Posts tagged with “Android”
As usual, I enjoyed reading John Gruber’s musings on the iPad. I was intrigued most, however, by his thoughts on the iPad’s support for hardware keyboards:
Having used the hardware keyboard yesterday, though, it is clearly a secondary form of input. You cannot even vaguely drive the iPad interface by keyboard alone. […] There are some glaring holes. For example, in iPad Mail, when you start typing in the To: field to address a message, and the iPhone-style autocomplete suggestion list appears under the field, you cannot select from it using the keyboard. You have to touch the screen. […] It just seems like it’s not finished yet.
What struck me as interesting is how similar this is to Android development’s biggest drawback: hardware fragmentation. Due to the vast array of Android devices, app developers have to consciously design their apps to support several different input methods. This may seem fairly trivial, but it is actually a fairly significant problem, especially for games and more complex UIs. In the Android Market, some games and applications just don’t work without a hardware keyboard, likely because the app developer didn’t take the time to consider touchscreen input. Apple seems to now be encountering this problem as well.
Maybe John’s right, and this is a rough edge that will be smoothed over when the device launches. But, there’s more to it than just fixing iPad Mail. What about the 140,000 apps in the App Store? They certainly weren’t built with any considerations of keyboard navigation, so the experience is likely to be sub-par, unless the developer has taken the time to support an input method that he or she might not even have access to (assuming he or she doesn’t own an iPad).
If keyboard support is solely intended for text input, as John suggests, a lot of users will be confused. Standard operations, such as tabbing between fields and navigating via arrow keys, are expected behavior when a user is given a keyboard. It would be frustrating to have that taken away. Certainly, Apple could fix this issue by the time the iPad hits the market, but for a platform that preaches ease-of-development due to the uniformity of its hardware, it’ll be interesting to see how it’s handled.
Roughly three weeks ago, I stumbled across the Swype for Android preview. My first impressions were very positive, and over the last three weeks, I’ve been using Swype exclusively on my Droid. If you’re not familiar with Swype, it’s a new method of typing on a touchscreen device, from the inventor of T9. Instead of tapping out each letter, you just drag your finger across the keyboard, hitting each of the letters in the word in sequence. I recorded a short video showing its basic features:
What I Liked
What really surprised me about Swype was how quickly I was able to get the hang of it. When I watched demo videos, it seemed like it was overly-complicated, but once I used it myself, I couldn’t believe how simple it was. For some of the less intuitive features (such as capitalization, which requires you swipe above the keyboard), I had to run through the built-in tutorial, but after that, I could swipe very easily. One big perk with Swype is that it’s actually pretty easy to use without looking, once you get the hang of it. I found that I could type reasonably well without ever looking at my fingers, something I would have no chance of doing with the standard keyboard.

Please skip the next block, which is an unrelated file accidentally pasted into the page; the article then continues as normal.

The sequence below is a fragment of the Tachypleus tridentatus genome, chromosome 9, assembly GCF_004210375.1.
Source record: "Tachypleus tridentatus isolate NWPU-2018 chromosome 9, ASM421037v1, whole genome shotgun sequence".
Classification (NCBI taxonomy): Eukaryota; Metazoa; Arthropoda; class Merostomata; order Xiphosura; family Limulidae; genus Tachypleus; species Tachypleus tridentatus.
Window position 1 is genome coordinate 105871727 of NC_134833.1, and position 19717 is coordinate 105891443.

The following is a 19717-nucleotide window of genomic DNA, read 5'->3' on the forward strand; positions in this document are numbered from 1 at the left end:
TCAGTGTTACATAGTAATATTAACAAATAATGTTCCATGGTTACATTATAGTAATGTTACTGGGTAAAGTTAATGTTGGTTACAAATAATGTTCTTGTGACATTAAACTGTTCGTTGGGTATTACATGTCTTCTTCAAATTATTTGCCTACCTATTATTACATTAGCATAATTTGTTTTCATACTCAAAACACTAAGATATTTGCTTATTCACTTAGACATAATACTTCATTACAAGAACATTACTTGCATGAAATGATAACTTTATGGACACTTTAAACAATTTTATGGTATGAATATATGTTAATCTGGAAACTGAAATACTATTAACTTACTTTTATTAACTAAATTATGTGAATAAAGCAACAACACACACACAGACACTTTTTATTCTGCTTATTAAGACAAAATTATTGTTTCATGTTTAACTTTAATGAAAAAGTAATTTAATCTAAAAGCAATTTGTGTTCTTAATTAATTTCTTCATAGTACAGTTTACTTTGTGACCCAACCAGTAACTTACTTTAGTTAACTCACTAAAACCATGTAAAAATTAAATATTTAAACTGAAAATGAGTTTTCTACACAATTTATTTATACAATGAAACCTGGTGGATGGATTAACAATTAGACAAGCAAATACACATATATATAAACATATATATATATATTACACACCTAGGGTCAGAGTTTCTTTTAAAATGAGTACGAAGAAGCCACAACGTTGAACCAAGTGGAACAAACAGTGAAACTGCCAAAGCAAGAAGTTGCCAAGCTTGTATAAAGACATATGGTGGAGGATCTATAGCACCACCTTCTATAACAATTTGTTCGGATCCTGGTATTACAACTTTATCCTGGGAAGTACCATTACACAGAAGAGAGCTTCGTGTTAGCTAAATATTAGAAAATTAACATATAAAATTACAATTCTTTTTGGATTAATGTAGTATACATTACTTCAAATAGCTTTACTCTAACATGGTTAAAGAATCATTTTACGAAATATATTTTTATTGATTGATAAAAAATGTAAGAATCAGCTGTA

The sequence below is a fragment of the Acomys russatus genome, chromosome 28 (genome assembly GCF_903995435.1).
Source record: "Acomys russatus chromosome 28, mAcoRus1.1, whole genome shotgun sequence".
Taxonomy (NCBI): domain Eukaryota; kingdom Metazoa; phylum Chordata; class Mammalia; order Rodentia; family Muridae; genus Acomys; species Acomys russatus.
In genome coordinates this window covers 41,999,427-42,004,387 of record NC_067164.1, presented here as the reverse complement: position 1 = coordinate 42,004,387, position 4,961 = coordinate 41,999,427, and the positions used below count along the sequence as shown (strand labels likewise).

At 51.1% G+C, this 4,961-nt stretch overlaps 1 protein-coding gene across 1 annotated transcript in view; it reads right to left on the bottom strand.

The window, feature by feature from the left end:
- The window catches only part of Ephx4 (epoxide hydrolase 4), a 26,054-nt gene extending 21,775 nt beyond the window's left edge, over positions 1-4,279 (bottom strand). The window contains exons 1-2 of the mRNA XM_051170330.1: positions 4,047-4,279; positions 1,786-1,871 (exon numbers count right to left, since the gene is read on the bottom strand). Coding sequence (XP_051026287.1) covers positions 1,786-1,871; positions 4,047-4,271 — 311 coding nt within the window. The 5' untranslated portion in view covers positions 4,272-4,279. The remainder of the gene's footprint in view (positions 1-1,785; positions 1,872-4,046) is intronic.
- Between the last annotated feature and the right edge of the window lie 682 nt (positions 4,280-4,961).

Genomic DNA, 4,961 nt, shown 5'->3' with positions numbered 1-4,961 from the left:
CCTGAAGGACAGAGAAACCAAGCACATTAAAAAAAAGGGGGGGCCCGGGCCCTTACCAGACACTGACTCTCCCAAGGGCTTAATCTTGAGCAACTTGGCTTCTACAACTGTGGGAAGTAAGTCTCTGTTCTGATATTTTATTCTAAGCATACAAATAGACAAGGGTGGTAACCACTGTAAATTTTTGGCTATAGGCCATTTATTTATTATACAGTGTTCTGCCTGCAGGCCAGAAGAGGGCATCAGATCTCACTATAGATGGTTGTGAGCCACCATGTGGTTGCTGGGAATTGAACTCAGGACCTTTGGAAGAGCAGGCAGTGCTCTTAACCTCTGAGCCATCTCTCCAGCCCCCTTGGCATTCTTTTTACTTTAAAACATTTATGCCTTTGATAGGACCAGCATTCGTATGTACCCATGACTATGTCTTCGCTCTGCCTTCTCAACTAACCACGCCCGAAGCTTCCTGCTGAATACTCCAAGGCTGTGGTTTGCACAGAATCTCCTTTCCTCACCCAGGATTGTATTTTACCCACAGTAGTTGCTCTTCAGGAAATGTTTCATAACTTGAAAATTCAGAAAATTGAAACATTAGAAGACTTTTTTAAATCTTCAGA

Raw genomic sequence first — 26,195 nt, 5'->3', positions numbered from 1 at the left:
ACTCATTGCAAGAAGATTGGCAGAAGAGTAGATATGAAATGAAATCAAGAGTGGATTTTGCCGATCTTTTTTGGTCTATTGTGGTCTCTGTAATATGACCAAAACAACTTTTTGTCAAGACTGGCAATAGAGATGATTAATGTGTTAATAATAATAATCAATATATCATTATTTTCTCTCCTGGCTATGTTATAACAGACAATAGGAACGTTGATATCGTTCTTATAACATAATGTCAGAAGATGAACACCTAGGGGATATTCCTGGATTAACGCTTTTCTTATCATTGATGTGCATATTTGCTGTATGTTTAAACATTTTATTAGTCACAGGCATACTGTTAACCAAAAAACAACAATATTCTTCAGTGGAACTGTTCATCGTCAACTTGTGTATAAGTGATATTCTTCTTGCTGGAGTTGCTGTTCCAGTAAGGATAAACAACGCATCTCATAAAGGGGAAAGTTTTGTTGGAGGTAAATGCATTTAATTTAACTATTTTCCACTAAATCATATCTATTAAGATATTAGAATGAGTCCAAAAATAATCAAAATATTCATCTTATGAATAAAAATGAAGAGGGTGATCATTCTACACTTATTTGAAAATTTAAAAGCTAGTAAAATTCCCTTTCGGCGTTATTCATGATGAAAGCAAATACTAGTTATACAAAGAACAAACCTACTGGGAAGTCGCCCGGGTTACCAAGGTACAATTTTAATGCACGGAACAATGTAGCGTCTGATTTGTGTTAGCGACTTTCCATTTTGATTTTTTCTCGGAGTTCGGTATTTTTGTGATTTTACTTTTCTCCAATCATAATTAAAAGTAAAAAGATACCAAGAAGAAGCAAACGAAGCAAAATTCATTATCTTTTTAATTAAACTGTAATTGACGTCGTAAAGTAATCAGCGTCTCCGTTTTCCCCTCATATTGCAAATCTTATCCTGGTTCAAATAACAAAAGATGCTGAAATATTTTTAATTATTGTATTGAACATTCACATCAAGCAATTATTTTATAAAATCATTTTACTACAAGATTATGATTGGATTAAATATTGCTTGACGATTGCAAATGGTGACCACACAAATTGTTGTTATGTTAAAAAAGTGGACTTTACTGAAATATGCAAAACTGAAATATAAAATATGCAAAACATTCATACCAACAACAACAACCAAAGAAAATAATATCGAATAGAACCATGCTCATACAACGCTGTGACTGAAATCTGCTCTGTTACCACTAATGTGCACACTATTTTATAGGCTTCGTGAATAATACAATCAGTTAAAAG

My biggest gripe with Swype is it’s just nowhere near as polished as the built-in keyboard. For starters, it’s much more difficult to access symbols, and numbers are laid out pretty strangely. Also, there’s a complete lack on auto-completion for text fields that support it. For instance, if you’re typing the name of a contact in landscape view, the regular Android keyboard will have suggestions below the field that will allow you to select the person without typing their whole name. Swype does not seem to support this at all, which is really pretty annoying. In addition, it’s difficult to type out words normally, if they do not exist in the Swype dictionary. When tapping out letters, Swype tends to interpret your taps as swipes, adding unnecessary spaces between letters. Once you type an unknown word the first time, however, you never have to do it again, because it gets added to the dictionary, which is pretty nice.
In addition, I’ve found that the sensitivity of the keyboard can be a little strange when swiping quickly. Many times, it won’t recognize that you’ve stopped a word and started a new one (which is indicated by lifting your finger up), so it won’t recognize what you’re trying to input at all. In the options panel, there are ways to adjust the sensitivity, but I’d rather these settings were hidden away from users, because it seems like a bit of a cop-out. Swype should instead learn how you type, adjusting its algorithm as necessary.
While there certainly are some issues with the Swype build I used for this review, pretty much all of problems are fixable, and I’m excited to see what the final version turns out to be. They’ve got a really great concept that, with tweaking, could become the best way to input text on a touchscreen mobile device, especially for those who aren’t very adept with traditional on-screen keyboards. I’m not sure what Swype’s strategy is going be with regards to pricing: whether it will be a free app, or if you’ll have to pay for it. Personally, if they’re able to fix my issues above, I would be happy to pay $5-6 for it, and maybe even more, because it really is quite incredible. Even if you can type well with the standard keyboard, definitely give Swype a try.